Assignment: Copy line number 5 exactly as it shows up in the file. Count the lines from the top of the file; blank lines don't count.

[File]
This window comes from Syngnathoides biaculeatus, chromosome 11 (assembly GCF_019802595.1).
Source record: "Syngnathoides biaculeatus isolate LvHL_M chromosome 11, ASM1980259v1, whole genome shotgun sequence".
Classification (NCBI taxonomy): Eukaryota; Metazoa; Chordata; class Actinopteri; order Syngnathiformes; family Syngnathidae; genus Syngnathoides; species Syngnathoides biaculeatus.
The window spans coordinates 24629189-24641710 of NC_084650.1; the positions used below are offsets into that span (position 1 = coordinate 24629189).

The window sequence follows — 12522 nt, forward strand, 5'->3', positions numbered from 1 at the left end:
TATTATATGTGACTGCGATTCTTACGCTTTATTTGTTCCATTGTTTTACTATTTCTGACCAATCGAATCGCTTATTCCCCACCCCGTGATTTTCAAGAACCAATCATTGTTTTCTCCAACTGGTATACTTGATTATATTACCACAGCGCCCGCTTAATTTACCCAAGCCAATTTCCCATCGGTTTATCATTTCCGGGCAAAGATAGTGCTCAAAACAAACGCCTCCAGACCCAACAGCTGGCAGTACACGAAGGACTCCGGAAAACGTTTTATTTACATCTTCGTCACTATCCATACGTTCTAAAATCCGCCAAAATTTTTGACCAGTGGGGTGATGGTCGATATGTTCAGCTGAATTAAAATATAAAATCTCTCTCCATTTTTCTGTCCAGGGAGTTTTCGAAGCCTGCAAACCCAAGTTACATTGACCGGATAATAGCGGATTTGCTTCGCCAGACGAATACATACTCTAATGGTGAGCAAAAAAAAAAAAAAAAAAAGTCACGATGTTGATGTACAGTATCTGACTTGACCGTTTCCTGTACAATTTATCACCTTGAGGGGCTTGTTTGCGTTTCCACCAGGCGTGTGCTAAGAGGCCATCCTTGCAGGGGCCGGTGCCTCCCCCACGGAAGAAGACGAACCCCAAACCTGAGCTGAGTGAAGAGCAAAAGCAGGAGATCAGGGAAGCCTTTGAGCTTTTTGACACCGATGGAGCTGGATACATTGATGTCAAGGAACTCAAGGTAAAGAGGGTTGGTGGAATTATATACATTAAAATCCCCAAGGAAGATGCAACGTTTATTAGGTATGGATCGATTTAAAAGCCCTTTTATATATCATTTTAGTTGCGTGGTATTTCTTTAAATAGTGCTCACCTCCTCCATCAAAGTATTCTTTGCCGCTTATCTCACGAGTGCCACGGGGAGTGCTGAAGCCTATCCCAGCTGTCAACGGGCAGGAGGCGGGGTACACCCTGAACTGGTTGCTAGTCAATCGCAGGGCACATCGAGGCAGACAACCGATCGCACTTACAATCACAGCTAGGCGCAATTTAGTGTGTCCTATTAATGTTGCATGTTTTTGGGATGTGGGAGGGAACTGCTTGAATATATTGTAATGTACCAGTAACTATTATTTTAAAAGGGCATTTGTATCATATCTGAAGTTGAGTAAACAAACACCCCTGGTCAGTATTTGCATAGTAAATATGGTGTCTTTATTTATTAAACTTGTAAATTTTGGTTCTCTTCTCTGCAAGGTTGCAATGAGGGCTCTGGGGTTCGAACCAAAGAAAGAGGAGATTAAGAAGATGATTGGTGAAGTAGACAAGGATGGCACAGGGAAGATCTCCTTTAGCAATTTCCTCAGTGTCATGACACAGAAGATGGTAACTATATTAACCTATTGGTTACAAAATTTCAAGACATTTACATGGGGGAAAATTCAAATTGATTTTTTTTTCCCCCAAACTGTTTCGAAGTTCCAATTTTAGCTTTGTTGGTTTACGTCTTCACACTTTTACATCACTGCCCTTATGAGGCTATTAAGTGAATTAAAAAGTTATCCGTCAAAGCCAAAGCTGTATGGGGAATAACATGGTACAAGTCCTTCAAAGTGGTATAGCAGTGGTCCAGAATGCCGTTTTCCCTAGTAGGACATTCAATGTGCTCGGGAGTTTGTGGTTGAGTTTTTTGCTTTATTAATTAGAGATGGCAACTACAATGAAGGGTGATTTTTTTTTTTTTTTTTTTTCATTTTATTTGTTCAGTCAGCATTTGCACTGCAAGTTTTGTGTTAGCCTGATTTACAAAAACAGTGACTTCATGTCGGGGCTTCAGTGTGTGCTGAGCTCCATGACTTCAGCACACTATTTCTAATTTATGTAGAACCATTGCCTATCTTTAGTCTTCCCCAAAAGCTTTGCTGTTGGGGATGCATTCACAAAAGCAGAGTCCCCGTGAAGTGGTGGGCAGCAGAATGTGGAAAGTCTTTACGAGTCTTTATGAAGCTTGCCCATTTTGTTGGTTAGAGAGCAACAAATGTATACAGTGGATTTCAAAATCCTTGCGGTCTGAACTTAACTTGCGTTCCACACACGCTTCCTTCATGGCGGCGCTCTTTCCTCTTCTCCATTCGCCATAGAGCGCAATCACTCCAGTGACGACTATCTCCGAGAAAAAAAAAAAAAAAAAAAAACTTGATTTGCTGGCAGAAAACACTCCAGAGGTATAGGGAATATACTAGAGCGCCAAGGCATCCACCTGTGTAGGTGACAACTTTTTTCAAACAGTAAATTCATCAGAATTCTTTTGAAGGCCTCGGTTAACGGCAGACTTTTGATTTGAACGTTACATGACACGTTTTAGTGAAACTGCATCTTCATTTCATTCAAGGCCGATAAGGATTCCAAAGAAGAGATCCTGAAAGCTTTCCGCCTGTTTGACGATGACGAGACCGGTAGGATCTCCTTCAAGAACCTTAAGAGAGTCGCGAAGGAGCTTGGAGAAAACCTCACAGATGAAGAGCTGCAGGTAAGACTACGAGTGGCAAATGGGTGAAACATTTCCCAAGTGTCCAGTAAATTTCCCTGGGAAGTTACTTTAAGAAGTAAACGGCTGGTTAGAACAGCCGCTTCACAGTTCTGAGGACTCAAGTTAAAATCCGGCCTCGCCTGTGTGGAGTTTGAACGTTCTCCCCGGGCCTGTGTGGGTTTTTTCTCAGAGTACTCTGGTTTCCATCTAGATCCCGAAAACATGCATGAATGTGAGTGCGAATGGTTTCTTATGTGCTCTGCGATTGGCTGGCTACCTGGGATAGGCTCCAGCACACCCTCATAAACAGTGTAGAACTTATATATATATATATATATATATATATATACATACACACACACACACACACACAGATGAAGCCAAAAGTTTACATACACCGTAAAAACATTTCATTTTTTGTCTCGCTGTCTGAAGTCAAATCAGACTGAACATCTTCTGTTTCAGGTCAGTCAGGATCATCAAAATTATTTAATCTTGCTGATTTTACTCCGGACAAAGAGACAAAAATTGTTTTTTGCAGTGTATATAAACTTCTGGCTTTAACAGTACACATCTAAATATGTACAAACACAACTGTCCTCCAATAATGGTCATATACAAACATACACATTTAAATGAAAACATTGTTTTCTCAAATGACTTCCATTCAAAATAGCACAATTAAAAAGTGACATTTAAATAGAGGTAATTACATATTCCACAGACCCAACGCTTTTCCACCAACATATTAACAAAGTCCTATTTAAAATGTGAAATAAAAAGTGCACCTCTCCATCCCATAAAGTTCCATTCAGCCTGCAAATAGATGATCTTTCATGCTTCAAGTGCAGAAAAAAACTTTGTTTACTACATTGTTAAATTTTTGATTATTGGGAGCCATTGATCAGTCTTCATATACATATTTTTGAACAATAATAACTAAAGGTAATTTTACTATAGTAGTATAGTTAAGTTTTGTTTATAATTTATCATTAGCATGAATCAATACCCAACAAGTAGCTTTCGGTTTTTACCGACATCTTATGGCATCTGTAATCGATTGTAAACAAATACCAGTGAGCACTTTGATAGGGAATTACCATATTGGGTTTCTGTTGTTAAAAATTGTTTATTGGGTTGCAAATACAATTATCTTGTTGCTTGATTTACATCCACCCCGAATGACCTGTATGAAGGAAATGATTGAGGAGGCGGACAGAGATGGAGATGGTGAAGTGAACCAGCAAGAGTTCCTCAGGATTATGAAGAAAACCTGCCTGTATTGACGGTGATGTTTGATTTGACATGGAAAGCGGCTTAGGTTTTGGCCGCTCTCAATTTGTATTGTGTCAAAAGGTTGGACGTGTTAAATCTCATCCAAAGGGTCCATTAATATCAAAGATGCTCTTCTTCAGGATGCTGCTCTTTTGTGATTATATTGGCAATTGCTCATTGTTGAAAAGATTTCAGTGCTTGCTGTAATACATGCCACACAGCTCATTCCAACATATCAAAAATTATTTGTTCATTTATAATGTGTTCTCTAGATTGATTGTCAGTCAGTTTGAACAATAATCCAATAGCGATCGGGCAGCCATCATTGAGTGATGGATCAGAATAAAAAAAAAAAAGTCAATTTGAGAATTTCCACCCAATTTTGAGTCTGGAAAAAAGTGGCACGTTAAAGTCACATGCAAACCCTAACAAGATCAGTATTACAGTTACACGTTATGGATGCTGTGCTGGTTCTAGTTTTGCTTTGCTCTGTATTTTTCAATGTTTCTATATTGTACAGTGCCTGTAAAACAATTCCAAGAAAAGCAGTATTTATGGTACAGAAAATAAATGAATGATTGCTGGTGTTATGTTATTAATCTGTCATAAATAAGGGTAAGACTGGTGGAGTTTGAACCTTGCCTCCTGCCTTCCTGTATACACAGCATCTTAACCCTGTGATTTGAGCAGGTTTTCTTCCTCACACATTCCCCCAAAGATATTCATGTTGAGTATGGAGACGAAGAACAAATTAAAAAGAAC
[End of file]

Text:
The window sequence follows — 12522 nt, forward strand, 5'->3', positions numbered from 1 at the left end: